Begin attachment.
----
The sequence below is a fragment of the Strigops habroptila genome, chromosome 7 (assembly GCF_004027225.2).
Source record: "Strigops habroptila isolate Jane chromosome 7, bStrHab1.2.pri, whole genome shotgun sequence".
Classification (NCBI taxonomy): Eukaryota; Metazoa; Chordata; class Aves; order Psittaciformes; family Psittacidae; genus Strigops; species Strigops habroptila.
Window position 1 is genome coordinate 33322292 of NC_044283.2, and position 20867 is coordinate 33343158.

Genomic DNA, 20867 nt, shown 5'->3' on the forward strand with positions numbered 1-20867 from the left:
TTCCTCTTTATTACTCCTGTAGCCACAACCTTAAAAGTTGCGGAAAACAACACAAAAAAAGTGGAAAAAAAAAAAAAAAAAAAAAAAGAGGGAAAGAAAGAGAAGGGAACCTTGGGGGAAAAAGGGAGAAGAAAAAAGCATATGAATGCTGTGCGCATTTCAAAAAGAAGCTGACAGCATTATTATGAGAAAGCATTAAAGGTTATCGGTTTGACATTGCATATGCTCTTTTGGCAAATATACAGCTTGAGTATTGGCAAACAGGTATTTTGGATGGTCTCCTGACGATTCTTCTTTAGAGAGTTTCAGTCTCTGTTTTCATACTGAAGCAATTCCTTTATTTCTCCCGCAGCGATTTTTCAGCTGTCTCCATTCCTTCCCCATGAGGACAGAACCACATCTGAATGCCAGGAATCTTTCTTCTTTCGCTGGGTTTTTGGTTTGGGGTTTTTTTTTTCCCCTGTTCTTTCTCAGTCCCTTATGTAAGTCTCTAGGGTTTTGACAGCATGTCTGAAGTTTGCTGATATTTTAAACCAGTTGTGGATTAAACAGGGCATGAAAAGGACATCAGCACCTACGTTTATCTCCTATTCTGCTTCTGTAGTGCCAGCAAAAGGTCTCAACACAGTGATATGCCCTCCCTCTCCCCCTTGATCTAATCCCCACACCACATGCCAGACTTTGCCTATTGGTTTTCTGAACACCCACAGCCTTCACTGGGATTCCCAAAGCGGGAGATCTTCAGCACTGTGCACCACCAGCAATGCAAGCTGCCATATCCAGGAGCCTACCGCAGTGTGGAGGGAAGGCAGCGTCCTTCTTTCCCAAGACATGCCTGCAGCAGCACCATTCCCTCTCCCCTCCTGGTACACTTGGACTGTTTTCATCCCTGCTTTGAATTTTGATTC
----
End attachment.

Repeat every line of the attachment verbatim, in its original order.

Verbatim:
The sequence below is a fragment of the Strigops habroptila genome, chromosome 7 (assembly GCF_004027225.2).
Source record: "Strigops habroptila isolate Jane chromosome 7, bStrHab1.2.pri, whole genome shotgun sequence".
Classification (NCBI taxonomy): Eukaryota; Metazoa; Chordata; class Aves; order Psittaciformes; family Psittacidae; genus Strigops; species Strigops habroptila.
Window position 1 is genome coordinate 33322292 of NC_044283.2, and position 20867 is coordinate 33343158.

Genomic DNA, 20867 nt, shown 5'->3' on the forward strand with positions numbered 1-20867 from the left:
TTCCTCTTTATTACTCCTGTAGCCACAACCTTAAAAGTTGCGGAAAACAACACAAAAAAAGTGGAAAAAAAAAAAAAAAAAAAAAAAGAGGGAAAGAAAGAGAAGGGAACCTTGGGGGAAAAAGGGAGAAGAAAAAAGCATATGAATGCTGTGCGCATTTCAAAAAGAAGCTGACAGCATTATTATGAGAAAGCATTAAAGGTTATCGGTTTGACATTGCATATGCTCTTTTGGCAAATATACAGCTTGAGTATTGGCAAACAGGTATTTTGGATGGTCTCCTGACGATTCTTCTTTAGAGAGTTTCAGTCTCTGTTTTCATACTGAAGCAATTCCTTTATTTCTCCCGCAGCGATTTTTCAGCTGTCTCCATTCCTTCCCCATGAGGACAGAACCACATCTGAATGCCAGGAATCTTTCTTCTTTCGCTGGGTTTTTGGTTTGGGGTTTTTTTTTTCCCCTGTTCTTTCTCAGTCCCTTATGTAAGTCTCTAGGGTTTTGACAGCATGTCTGAAGTTTGCTGATATTTTAAACCAGTTGTGGATTAAACAGGGCATGAAAAGGACATCAGCACCTACGTTTATCTCCTATTCTGCTTCTGTAGTGCCAGCAAAAGGTCTCAACACAGTGATATGCCCTCCCTCTCCCCCTTGATCTAATCCCCACACCACATGCCAGACTTTGCCTATTGGTTTTCTGAACACCCACAGCCTTCACTGGGATTCCCAAAGCGGGAGATCTTCAGCACTGTGCACCACCAGCAATGCAAGCTGCCATATCCAGGAGCCTACCGCAGTGTGGAGGGAAGGCAGCGTCCTTCTTTCCCAAGACATGCCTGCAGCAGCACCATTCCCTCTCCCCTCCTGGTACACTTGGACTGTTTTCATCCCTGCTTTGAATTTTGATTC